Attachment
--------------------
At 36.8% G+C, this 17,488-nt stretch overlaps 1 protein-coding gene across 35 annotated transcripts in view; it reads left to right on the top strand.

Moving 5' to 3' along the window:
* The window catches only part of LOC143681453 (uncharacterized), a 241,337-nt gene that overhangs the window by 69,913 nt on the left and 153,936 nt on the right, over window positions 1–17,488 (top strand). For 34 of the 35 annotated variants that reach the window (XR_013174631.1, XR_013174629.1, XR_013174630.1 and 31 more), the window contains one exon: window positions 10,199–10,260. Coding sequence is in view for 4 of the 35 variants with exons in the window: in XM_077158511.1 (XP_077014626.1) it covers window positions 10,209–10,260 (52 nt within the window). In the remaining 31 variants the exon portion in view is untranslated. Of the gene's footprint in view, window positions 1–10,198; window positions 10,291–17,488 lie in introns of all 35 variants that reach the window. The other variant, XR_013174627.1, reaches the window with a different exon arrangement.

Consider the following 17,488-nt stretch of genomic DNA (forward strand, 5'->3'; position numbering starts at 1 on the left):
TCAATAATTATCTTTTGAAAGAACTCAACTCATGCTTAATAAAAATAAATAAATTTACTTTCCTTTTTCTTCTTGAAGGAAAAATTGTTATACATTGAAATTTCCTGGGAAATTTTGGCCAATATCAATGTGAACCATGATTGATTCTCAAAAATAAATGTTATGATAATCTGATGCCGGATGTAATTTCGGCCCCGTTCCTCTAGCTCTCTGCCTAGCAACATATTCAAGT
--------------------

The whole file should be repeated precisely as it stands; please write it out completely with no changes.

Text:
At 36.8% G+C, this 17,488-nt stretch overlaps 1 protein-coding gene across 35 annotated transcripts in view; it reads left to right on the top strand.

Moving 5' to 3' along the window:
* The window catches only part of LOC143681453 (uncharacterized), a 241,337-nt gene that overhangs the window by 69,913 nt on the left and 153,936 nt on the right, over window positions 1–17,488 (top strand). For 34 of the 35 annotated variants that reach the window (XR_013174631.1, XR_013174629.1, XR_013174630.1 and 31 more), the window contains one exon: window positions 10,199–10,260. Coding sequence is in view for 4 of the 35 variants with exons in the window: in XM_077158511.1 (XP_077014626.1) it covers window positions 10,209–10,260 (52 nt within the window). In the remaining 31 variants the exon portion in view is untranslated. Of the gene's footprint in view, window positions 1–10,198; window positions 10,291–17,488 lie in introns of all 35 variants that reach the window. The other variant, XR_013174627.1, reaches the window with a different exon arrangement.

Consider the following 17,488-nt stretch of genomic DNA (forward strand, 5'->3'; position numbering starts at 1 on the left):
TCAATAATTATCTTTTGAAAGAACTCAACTCATGCTTAATAAAAATAAATAAATTTACTTTCCTTTTTCTTCTTGAAGGAAAAATTGTTATACATTGAAATTTCCTGGGAAATTTTGGCCAATATCAATGTGAACCATGATTGATTCTCAAAAATAAATGTTATGATAATCTGATGCCGGATGTAATTTCGGCCCCGTTCCTCTAGCTCTCTGCCTAGCAACATATTCAAGT